When the battery is depleted, the operation slightly shifts. Again at low speeds, the ring gear is locked in place via its clutch but now the clutch between the engine and the motor/generator closes, which spins the generator to supply the electricity. This setup is known as a series hybrid because the gas engine does not directly power the wheels.

            But the Volt isn’t always a series hybrid. Once the speed climbs to about 70 mph, the motor/generator again couples to the ring gear but now—in “charge-sustaining” mode—the smaller electric motor is also affixed to the running gas engine. In effect, the gas engine supplies power directly to the transmission, which is just like a parallel hybrid.

            This last mode has caused some consternation because over the Volt’s development GM has stated that the gas engine never directly powers the car. While that’s not entirely true, there are a few things to keep in mind. The first is that the car can’t move solely on the gas engine—if the main electric motor quits, the car will be stranded. Secondly, the engine routes its power through the motor/generator.”

            I don’t see the gas engine ever directly mechanically coupled to the wheels.

          • evfan

            “I don’t see the gas engine ever directly mechanically coupled to the wheels.” – keep on looking, you will see it sometime. The Prius and Volt 2 are always connected. Volt 1 only while driving at high speed. And that is the most efficient way for them to operate.

            And by the way, the conversation drifted way of point, namely that a PHEV is more efficient than HEV only if you plug it in. And to recover the additional investment, you have to plug it in a lot.

          • ROBwithaB

            What are the big additional costs for a plug-in?

            What prospect is there for these costs to decline as volume (or standardisation) increases?

          • eveee

            You mean power by way of an electricity to an EV is more efficient than gasoline and an ICE engine, right?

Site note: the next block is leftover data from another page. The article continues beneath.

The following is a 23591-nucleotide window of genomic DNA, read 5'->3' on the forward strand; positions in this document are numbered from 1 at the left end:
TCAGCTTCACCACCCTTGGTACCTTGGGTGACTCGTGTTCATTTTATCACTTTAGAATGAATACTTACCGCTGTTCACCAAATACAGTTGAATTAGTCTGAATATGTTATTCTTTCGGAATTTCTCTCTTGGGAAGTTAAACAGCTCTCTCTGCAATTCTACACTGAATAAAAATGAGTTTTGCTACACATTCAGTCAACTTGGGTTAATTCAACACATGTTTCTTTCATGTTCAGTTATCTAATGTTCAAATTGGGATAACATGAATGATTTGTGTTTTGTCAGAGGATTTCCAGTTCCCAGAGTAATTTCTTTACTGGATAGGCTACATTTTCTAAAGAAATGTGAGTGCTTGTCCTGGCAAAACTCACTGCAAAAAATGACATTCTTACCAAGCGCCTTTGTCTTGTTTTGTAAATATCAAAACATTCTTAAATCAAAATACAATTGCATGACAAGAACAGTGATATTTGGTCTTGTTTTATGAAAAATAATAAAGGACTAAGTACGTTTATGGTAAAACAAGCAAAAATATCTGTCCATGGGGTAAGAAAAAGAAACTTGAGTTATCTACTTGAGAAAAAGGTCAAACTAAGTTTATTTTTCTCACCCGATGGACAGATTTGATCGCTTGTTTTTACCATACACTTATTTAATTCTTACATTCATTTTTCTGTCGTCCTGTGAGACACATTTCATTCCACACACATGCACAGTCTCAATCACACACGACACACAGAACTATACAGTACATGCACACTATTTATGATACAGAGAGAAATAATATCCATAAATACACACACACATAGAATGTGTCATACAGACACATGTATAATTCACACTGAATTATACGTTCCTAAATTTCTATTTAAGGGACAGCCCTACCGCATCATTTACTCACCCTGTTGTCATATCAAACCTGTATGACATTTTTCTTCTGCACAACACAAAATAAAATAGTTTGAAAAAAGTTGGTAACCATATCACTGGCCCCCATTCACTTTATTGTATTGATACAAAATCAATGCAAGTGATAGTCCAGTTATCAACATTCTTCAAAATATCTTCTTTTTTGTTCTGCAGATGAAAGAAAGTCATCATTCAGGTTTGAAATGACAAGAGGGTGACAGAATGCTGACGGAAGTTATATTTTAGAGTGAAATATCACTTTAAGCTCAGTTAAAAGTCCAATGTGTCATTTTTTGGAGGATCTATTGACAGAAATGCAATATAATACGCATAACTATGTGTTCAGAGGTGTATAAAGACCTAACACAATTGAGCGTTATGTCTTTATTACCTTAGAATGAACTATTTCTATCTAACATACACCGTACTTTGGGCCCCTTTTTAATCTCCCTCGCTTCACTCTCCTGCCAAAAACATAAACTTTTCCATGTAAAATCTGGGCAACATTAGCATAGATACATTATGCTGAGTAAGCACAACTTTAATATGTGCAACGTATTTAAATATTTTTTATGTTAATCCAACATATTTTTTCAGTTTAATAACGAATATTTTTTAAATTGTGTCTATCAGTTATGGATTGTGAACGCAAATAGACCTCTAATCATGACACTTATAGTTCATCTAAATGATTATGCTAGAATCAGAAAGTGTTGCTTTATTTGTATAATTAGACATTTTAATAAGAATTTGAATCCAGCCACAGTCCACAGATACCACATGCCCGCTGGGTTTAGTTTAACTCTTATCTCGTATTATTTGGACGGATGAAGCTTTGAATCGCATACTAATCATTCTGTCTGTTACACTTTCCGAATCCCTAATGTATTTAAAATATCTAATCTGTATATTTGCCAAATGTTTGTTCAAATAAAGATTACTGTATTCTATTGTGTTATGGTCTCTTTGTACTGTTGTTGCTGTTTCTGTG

I was comparing the Prius parallel hybrid with the Volt in gas mode. Volt mpg is much lower. Why? Thats the issue. Even the Prius PHEV has higher mpg than the Volt. Its certain that GMs Voltec is not the same as the Prius drivetrain.

          • ROBwithaB

            I’m now thoroughly confused.
            Could someone refer me to a video explaining how this all works?

          • eveee

            I wish I could. I am just as confused. Let me explain it this way. The traditional view of a series hybrid is like this.


            Thing is, the Volt uses a planetary gear set to mix different sources together.
            The Prius does, also.

            Let me call it a mixer. The series diagram doesn’t contain a mixer. Further complicating things, even GM says the engine never connects directly to the wheels. What does that mean? I mean there is a gearbox and clutch, but so what? We still say the engine connects directly mechanically to the wheels in an ICE car. What I am trying to figure out is whether the Volt does that, or instead the engine drives a generator , then that electrically drives a motor, and the motor drives the wheels.

      • Mike Shurtleff

        “From a consumer standpoint, there is a big difference between hybrid and PHEV.”
        Absolutely! 50% of USA drivers travel less than 26 miles a day. A hybrid will give those folks mildly better mileage. A PHEV will have them driving gas free a lot of the time. Charging at home a problem? What a nut. How about not having to stop at the gas station on cold winter days?
        PHEVs are wwaaaayyy superior to hybrids.
        No, of course they’re not for everybody.
        Still wwaaaayyy better.

    • eveee

      Really. All hybrids should be plug ins. What is the problem. Add a charger. And that would eliminate the premium for that with volume and standardization. You listening Toyota?

    • Matt

      Notice that the red one at the big show, does not have a plug port. Oh dear!